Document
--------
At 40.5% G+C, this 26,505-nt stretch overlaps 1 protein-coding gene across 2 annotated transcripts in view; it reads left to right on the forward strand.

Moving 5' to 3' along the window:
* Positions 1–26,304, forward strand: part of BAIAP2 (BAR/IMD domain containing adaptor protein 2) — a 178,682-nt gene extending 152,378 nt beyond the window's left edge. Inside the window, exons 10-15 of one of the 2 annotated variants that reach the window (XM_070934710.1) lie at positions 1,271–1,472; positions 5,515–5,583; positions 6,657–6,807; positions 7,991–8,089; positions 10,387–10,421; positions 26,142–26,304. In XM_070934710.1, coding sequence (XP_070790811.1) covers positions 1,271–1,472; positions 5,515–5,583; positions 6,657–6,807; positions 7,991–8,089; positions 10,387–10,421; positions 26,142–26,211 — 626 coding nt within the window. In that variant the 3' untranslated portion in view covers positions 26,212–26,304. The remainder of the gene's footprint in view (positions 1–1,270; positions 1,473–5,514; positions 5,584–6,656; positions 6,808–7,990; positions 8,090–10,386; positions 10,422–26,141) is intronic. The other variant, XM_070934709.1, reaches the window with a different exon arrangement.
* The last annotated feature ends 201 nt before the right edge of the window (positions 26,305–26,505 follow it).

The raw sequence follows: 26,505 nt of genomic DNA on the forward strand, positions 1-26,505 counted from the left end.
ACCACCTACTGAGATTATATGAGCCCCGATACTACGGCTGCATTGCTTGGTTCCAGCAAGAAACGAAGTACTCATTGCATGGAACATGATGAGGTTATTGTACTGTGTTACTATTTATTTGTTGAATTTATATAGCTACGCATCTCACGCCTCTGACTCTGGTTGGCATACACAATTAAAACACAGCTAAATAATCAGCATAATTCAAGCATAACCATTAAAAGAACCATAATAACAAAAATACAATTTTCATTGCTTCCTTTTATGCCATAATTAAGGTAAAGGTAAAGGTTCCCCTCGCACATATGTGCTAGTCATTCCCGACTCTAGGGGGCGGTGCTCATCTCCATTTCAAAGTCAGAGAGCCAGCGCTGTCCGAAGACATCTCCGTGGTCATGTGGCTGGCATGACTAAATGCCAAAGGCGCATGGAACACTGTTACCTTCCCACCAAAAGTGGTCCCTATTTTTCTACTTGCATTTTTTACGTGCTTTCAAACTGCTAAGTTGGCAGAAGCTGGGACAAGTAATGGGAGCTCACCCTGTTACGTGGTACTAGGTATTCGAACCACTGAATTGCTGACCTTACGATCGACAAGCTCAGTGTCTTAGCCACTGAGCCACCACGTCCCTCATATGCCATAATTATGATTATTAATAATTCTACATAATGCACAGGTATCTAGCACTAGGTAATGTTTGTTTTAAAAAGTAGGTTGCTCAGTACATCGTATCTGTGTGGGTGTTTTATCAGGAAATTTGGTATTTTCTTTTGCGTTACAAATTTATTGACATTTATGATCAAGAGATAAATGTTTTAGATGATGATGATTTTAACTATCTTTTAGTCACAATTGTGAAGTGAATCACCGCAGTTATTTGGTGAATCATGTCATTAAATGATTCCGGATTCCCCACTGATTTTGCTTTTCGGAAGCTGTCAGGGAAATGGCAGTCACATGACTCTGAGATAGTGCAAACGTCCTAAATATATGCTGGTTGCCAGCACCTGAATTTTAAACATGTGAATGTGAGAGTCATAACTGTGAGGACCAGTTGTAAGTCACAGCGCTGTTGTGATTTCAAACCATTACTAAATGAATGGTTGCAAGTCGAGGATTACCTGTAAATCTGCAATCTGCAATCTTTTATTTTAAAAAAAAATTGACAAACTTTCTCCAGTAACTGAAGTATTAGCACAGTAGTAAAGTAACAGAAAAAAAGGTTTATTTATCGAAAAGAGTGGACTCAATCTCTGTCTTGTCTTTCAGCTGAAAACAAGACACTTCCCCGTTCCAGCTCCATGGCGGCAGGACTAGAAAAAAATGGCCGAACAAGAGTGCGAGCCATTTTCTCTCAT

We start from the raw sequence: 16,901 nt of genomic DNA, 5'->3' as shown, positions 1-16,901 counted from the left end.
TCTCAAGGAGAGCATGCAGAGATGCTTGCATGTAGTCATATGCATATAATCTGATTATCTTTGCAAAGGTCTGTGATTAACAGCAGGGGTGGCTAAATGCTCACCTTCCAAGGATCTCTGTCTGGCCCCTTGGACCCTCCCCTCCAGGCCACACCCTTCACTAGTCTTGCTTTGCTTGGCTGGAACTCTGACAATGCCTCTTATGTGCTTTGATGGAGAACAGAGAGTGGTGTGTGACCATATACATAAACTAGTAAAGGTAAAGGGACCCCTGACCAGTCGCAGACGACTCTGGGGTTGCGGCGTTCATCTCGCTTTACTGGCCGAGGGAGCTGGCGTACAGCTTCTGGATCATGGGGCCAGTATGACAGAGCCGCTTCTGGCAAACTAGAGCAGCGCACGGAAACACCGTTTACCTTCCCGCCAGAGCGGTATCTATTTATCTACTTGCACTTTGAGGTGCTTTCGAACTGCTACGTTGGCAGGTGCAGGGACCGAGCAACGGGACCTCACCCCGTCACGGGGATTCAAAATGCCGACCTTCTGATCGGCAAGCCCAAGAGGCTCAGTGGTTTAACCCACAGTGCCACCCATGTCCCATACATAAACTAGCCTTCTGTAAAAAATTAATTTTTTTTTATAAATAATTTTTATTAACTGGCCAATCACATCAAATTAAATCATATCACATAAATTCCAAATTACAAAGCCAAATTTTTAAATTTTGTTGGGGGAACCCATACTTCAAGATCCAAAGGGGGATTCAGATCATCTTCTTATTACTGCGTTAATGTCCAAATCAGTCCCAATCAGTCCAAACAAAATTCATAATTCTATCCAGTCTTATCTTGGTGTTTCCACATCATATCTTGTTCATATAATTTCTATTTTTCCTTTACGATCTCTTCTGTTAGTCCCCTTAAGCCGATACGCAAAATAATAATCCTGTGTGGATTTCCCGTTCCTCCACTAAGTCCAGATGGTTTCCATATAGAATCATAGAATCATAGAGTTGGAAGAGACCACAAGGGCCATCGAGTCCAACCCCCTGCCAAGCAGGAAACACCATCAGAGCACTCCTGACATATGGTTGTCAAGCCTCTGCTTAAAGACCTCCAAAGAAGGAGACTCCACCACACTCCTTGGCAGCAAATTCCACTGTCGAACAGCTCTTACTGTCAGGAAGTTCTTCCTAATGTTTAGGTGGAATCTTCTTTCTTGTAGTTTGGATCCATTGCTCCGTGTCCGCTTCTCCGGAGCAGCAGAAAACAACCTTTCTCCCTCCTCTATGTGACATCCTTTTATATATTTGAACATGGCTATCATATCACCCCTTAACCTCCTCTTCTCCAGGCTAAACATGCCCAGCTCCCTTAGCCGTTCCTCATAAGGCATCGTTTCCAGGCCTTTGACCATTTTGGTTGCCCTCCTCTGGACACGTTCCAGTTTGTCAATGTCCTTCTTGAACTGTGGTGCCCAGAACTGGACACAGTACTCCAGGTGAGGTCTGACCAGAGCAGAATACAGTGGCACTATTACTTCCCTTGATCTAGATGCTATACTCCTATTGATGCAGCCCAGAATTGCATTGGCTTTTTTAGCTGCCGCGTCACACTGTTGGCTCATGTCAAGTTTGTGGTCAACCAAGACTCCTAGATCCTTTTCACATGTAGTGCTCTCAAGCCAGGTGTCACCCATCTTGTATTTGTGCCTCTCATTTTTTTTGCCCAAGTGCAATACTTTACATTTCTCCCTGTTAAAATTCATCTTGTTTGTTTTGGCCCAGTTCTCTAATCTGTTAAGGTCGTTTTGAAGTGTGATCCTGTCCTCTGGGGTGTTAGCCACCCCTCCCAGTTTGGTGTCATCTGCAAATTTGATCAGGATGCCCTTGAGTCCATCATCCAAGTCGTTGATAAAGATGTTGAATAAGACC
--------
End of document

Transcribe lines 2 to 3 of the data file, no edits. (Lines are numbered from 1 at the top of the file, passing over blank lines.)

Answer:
Moving 5' to 3' along the window:
* Positions 1–26,304, forward strand: part of BAIAP2 (BAR/IMD domain containing adaptor protein 2) — a 178,682-nt gene extending 152,378 nt beyond the window's left edge. Inside the window, exons 10-15 of one of the 2 annotated variants that reach the window (XM_070934710.1) lie at positions 1,271–1,472; positions 5,515–5,583; positions 6,657–6,807; positions 7,991–8,089; positions 10,387–10,421; positions 26,142–26,304. In XM_070934710.1, coding sequence (XP_070790811.1) covers positions 1,271–1,472; positions 5,515–5,583; positions 6,657–6,807; positions 7,991–8,089; positions 10,387–10,421; positions 26,142–26,211 — 626 coding nt within the window. In that variant the 3' untranslated portion in view covers positions 26,212–26,304. The remainder of the gene's footprint in view (positions 1–1,270; positions 1,473–5,514; positions 5,584–6,656; positions 6,808–7,990; positions 8,090–10,386; positions 10,422–26,141) is intronic. The other variant, XM_070934709.1, reaches the window with a different exon arrangement.